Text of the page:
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INSECT LIFE IN SOUTH

AFRICA. WHILE waiting by the elephant, I observed a great number of insects, like grains of fine sand, moving on my boxes. On examination with a glass, four species were apparent; one of green and gold, preening its wings, which glanced in the sun with metallic lustre, another clear as crystal, a third of the colour of vermillion, and a fourth black. **gra These are probably some of those da which consume the seeds of every Nu ac plant that grows.

Almost every 4gb kind has its own peculiar insect, *2 and when the rains are over, very uren! few seeds remain untouched. The to rankest poisons, as the kongwhane and euphorbia, are soon devoured the former has a scarlet insect; and even the fiery bird's-eye pepper, tha which will keep off many others from their own seeds, is itself de si voured by a maggot.

I observed here, what I had often in seen before, that certain districts abound in centipedes. Here they have light reddish bodies and blue 1 ] legs; great myriapedes are seen cost crawling everywhere. Although they do no harm, they excite in man a feeling of loathing: Perhaps our appearance produces similar feeling in the elephant and other large animals. Where they have been much disturbed, they certainly look upon us with great co? distrust, as the horrid biped that ruins their peace.

In the quietest parts of the forest there is heard a faint but distinct hum, which tells of insect joy. One may see many whisking about in the clear sunshine, in patches among the green glancing leaves; but there are invisible myriads working with never-tiring mandibles on leaves and stalks, and be

WHAT THE HYÆNAS

LAUGHED AT. THE side upon which the elephant fell had a short broken tusk; the upper one, which was ours, was large and thick. The Banyai remarked on our good luck. The men sent to give notice came back late in the afternoon of the following day. They brought a basket of corn, a fowl, and a few strings of handsome beads, as a sort of thankoffering for our having killed it on their land, and said they had thanked the Barimo besides for our success, adding, “There it is; eat it and be glad.” Had we begun to eat it up before we got this permission, we should have lost the whole. They had brought a large party to eat their half, and they divided it with us in a friendly, way. My men were delighted with the feast, though, by lying unopened a whole day, the carcase was pretty far gone. An astonishing number of hyænas collected round, and kept up a loud laughter for two whole nights. Some of them do make a very good imitation of a laugh. I asked my men what the hyænas were laugh

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neath the soil. They are all brimfull of enjoyment. Indeed, the universality of organic life may be called a mantle of happy existence encircling the world, and imparts

the idea of its being caused by the consciousness of our benignant Father's smile on all the works of his hands.-Dr. Livingstone.

Tlye Fragment Basket.

EMBLEM OF HEAVEN. Oh, what cheerfulness, strength, and pleasure did the primitive Christians reap from the unity of their hearts, in the way and worship of God! Next to the delight of immediate communion with God himself, there is none like that which arises from the harmonious eaercise of the graces of the saints in their mutual duties and communion one with another. How are their spirits delighted and refreshed by it! What a lively emblem is there of heaven ! The courts of princes afford no such delights.Flavel.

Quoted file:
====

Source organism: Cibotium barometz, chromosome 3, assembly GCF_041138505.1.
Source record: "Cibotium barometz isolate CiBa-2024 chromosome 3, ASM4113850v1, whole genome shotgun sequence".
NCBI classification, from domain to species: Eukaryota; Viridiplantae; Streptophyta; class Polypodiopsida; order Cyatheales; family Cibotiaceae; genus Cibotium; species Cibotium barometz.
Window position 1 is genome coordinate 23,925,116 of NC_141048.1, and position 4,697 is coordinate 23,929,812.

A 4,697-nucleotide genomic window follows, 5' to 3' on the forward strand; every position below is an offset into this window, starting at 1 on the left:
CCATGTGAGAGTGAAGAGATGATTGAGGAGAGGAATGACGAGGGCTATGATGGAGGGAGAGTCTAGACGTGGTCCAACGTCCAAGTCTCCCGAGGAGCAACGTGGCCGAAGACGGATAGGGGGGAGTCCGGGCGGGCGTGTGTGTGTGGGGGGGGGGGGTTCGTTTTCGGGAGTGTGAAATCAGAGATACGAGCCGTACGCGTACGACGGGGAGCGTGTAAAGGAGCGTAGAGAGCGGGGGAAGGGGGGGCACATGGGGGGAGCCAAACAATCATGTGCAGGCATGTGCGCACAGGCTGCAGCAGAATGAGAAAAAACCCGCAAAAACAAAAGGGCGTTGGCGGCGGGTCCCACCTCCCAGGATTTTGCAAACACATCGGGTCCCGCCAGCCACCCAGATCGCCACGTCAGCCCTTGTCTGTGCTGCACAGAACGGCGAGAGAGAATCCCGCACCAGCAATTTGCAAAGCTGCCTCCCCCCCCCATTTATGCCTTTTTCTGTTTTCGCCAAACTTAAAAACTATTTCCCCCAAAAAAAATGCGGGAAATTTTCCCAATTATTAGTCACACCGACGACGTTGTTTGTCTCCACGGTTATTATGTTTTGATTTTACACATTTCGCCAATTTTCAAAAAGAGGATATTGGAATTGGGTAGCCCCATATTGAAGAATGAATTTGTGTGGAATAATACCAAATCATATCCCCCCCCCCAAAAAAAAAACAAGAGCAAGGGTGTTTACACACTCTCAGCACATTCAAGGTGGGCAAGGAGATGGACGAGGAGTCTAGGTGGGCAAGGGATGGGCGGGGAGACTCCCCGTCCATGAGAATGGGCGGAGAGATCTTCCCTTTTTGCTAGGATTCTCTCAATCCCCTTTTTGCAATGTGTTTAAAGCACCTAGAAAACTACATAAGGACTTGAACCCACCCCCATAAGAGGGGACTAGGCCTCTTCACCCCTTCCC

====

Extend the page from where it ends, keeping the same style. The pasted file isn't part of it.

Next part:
POWER OF PRAYER.
Prayer has divided

seas,

rolled up flowing rivers, made flinty rocks gush into fountains, quenchedflames of fire, muzzled lions, disarmed vipers and poisons, marshalled the stars against the wicked, stopped the course of the moon, arrested the sun in its rapid race, burst open iron gates, recalled souls from eternity, conquered the strongest devils, commanded legions of angels down from heaven. Prayer has bridled and chained the raging passions of man, and routed and destroyed vast armies of proud, daring, blustering atheists. Prayer has brought one man from the bottom of the sea, and carried another in a chariot of fire to heaven! What has not prayer done !-Ryland.

TEMPTATION. Temptation will give oil and fuel to our lusts—incite, provoke, and make them tumultuate and rage beyond measure. Tendering to a lust a suitable object, advantage, occasion, it heightens and exasperates it, makes it for a wholly predominant. So dealt it with carnal fear, in Peter; with pride, in Hezekiah ; with covetousness, in Achan; with uncleanliness, in David; with worldliness, in Demas; with ambition, in Diotrephes. It will lay the reins on the neck of a lust, and put spurs to the sides of it, that it may rush forward like a horse into the battle. Owen.

FAITH. He who does not rejoice in the Lord, and feel God's peace as a cordial at his heart, is a Christian of a low form, and hardly a believer. Why are we so often lumpish,

THE WILL OF GOD. Often think that the real value of whatever we do is proportioned by the conformity with which we do it to the will of God. If in merely eating or drinking, I do it because it is the will of God that I should, I am doing what is more agreeable to him than if I were to do what should even cost me my life, without any such divine intention. I would advise you often, during the day, beseech God that he would inspire you with a real love of your Focation; and that you should say, like St. Paul, when he was conFerted, “Lord, what wilt thou have me to do? Wouldest thou that I should serve thee in the lowest office in thy house? I will Teckon myself here, too, blessed. Provided 'I serve thee,

care not in what capacity.” And coming more particularly to what is vexing,

" Wouldest thou that I slould do such and such a thing? Alas! O Lord, though I am not worthy, willingly will I do it.”— St. Francis de Sales.

season

zou say,